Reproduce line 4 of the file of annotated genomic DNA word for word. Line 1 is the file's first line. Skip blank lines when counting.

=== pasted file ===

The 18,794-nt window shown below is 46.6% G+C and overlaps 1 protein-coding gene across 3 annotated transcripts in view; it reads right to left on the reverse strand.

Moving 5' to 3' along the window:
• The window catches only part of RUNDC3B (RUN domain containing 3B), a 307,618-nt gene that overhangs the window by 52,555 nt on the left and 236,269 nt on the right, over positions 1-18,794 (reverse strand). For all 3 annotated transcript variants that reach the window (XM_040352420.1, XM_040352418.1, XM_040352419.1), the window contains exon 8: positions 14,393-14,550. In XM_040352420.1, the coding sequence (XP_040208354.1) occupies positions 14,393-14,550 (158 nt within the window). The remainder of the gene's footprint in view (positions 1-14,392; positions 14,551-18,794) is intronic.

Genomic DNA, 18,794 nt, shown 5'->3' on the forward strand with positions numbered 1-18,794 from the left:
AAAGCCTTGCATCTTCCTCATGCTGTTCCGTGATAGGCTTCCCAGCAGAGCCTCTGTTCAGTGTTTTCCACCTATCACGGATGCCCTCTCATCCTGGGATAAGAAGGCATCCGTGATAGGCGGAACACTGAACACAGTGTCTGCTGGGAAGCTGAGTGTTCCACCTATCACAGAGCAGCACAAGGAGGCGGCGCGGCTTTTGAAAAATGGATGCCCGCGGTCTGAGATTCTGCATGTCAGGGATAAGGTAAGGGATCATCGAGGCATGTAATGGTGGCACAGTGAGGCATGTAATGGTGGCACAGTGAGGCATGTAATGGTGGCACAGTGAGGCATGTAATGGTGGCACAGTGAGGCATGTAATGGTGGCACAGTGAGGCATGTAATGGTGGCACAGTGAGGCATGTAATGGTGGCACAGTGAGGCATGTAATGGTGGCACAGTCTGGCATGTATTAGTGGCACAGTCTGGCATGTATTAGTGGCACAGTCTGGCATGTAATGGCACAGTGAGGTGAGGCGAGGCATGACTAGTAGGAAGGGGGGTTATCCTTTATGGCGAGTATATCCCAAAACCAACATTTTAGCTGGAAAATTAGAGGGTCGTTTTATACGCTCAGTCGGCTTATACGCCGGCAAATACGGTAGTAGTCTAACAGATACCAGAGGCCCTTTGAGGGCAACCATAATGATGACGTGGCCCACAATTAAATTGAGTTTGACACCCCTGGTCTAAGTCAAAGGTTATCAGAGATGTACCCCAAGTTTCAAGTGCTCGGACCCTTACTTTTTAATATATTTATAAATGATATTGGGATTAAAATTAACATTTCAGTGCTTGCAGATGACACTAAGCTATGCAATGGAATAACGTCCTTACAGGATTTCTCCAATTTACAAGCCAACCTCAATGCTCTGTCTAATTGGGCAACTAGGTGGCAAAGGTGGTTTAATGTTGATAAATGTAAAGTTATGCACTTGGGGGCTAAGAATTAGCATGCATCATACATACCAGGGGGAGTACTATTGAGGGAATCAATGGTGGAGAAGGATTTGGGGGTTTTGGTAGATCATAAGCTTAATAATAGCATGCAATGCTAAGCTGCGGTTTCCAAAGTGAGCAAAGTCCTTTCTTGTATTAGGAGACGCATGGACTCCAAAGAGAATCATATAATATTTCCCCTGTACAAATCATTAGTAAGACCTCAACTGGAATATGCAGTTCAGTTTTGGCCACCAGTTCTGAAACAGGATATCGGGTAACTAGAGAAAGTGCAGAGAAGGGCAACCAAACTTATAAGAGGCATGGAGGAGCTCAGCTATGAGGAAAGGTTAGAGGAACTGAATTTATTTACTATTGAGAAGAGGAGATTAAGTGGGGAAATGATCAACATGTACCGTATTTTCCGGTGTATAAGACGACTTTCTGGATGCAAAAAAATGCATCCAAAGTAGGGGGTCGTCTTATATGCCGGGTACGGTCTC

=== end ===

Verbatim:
Genomic DNA, 18,794 nt, shown 5'->3' on the forward strand with positions numbered 1-18,794 from the left: